The walls of Smith Auditorium faded away as the short film “Noche’’ by Miguel Pavon ’25 flooded the screen. From the first few moments, the audience was immersed in atmospheric twilight shots as they drifted through scenes of Houston nightlife. The screening, which was hosted by the Bowdoin Film Society, took place last Friday night.
“Noche” was the only student-made film shown over the course of Bowdoin Film Society’s October Screenings series. Club Leader Reed Warburton ’23 particularly enjoyed Pavon’s style, which he describes as distinctly confident.
“There’s a quote from John Renoir who says that every director makes just one movie over their lifetime,” Warburton said. “They just keep breaking it up and remaking it; so this is a piece of what Miguel has to offer. I’m very excited. I hope it is indicative of what he’s going to do.
The production of the film was a one-man show. Over just two and a half weeks, Pavon wrote the script, created the storyboard and made the shot list, among other responsibilities.
Music is essential to Pavon’s creative process.
“I choose a song first,” Pavon said. “Then from the song I’m able to visualize, ‘Okay, this is what I’m going to shoot, this is what’s going to be in.’”
“The film’s nocturnal voyage unravels to the ambient beat of “Feels/ Dancing in the Dark (Reprise)” by Wet Baes. Pavon had the song swirling around his mind for a while but hadn’t had the opportunity to create its video counterpart until he signed up for a New York University (NYU) online program during the summer. During the course, Pavon not only created “Noche,” but was also introduced to the intricate details of the film production industry which fueled his desire to continue down that path.
Pavon describes his filmmaking style as being heavy on cuts; his montage-like style lends itself particularly well to music videos.
“I really do like … being able to just condense a large amount of content into something very short but effective,” Pavon said.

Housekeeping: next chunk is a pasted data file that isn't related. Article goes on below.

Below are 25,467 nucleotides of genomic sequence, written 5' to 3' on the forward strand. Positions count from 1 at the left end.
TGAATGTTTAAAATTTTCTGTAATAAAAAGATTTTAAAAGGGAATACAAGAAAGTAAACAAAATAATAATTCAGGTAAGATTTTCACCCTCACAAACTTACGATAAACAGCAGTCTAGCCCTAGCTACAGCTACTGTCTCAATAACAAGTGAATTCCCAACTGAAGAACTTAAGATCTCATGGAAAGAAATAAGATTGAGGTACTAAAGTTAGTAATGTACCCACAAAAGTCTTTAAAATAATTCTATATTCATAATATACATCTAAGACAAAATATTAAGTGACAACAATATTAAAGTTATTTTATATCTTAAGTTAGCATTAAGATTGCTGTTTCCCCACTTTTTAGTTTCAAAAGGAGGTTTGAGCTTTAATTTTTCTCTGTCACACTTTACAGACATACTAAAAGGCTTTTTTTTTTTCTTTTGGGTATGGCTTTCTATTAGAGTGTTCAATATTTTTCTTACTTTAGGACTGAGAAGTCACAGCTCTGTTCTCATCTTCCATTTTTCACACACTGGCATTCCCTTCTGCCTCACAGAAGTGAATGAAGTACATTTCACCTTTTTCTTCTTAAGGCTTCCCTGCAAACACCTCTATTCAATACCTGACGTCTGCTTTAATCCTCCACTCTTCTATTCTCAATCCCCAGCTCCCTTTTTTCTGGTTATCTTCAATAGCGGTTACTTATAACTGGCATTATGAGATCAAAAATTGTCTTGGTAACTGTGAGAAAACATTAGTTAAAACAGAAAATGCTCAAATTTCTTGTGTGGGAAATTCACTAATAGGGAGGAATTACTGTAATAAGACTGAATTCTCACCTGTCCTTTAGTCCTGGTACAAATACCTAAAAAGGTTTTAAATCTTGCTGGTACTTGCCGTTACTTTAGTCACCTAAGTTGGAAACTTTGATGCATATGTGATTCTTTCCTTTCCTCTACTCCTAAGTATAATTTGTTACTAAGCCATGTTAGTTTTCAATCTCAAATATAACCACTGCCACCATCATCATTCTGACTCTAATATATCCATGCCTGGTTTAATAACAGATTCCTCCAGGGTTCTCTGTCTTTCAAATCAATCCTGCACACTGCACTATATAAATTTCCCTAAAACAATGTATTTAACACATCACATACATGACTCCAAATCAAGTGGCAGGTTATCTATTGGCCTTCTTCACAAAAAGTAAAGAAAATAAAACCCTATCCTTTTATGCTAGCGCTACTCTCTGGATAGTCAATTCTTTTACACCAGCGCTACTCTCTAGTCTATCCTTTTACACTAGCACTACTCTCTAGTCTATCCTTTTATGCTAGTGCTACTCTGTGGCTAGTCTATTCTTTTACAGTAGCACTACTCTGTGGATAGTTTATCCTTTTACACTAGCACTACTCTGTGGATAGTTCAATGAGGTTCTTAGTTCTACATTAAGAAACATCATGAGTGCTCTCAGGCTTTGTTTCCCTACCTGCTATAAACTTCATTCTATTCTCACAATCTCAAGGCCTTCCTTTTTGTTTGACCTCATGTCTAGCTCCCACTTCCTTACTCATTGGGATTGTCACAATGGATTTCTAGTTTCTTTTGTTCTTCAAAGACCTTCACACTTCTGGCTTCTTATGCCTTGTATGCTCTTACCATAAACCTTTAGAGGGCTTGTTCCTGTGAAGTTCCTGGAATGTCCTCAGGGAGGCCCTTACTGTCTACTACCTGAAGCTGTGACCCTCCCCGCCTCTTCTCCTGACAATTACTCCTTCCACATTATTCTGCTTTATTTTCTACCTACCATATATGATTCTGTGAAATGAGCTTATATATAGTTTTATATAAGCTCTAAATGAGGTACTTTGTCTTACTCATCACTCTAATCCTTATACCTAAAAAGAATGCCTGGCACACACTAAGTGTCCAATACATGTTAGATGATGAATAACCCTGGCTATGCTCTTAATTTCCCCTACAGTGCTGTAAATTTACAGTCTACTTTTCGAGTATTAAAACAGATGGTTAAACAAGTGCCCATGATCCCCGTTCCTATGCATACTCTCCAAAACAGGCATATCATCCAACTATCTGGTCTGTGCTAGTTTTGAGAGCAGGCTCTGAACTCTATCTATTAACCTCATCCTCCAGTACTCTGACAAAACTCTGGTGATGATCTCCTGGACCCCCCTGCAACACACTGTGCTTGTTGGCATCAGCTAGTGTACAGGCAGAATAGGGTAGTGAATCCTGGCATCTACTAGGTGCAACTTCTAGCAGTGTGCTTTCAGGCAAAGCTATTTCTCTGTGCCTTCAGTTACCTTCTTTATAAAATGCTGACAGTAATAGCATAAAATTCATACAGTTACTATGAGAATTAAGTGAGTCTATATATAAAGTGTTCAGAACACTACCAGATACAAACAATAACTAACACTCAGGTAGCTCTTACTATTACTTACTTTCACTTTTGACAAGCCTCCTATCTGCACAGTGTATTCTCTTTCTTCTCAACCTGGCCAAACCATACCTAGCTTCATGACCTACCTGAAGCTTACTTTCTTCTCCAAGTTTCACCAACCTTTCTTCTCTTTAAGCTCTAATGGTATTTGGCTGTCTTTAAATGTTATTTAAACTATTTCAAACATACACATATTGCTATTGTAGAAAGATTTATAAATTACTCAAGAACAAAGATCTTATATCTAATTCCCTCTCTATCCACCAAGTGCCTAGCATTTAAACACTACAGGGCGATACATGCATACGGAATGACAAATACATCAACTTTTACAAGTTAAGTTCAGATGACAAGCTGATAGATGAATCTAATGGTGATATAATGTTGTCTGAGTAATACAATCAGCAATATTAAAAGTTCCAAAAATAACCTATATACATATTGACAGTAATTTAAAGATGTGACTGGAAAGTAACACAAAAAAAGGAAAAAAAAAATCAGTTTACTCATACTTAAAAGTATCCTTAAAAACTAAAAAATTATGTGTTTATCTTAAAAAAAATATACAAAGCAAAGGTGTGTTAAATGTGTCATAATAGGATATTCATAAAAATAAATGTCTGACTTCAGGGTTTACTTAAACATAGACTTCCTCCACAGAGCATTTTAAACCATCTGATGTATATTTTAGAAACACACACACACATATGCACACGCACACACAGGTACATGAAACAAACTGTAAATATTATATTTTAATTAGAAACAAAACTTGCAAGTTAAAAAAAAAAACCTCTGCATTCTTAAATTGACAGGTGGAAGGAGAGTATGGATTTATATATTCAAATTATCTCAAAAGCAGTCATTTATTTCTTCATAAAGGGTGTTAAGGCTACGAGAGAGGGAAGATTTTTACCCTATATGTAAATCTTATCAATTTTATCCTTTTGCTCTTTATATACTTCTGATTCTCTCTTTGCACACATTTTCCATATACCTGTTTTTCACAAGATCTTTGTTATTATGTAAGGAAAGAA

In creating “Noche,” Pavon was inspired by night-time scenes he had observed first-hand or through movies. In the end product, shooting in the dark produced a feast for the eyes, but it came with its own set of technical challenges. Pavon needed to find a balance between the contrast required for dark shots and the sharpness that was lost through this editing process.
“You need a budget for lighting to be able to buy certain lights and certain setups,” Pavon said. “I did not have any budget at all.… My budget for that film was the gas that I paid for the car, so lighting was a very big obstacle.”
An obstacle that Pavon overcame, according to the film’s viewers.
“It was very beautifully shot, I love the colours … The music was very cinematic,” audience member Erica Erdenesanaa ’25 said.
Looking beyond the realm of Smith Auditorium, Pavon has sent “Noche’’ to a film festival based in Houston and intends to submit it to more festivals.
Pavon wants students to know that they are also capable of doing such a feat and imparted a few words of wisdom to students interested in film production.
“I know it sounds cheesy—don’t give up on your project,” Pavon said. “My advice would be to stick to your project and find alternatives … You will make something as long as you stick to it.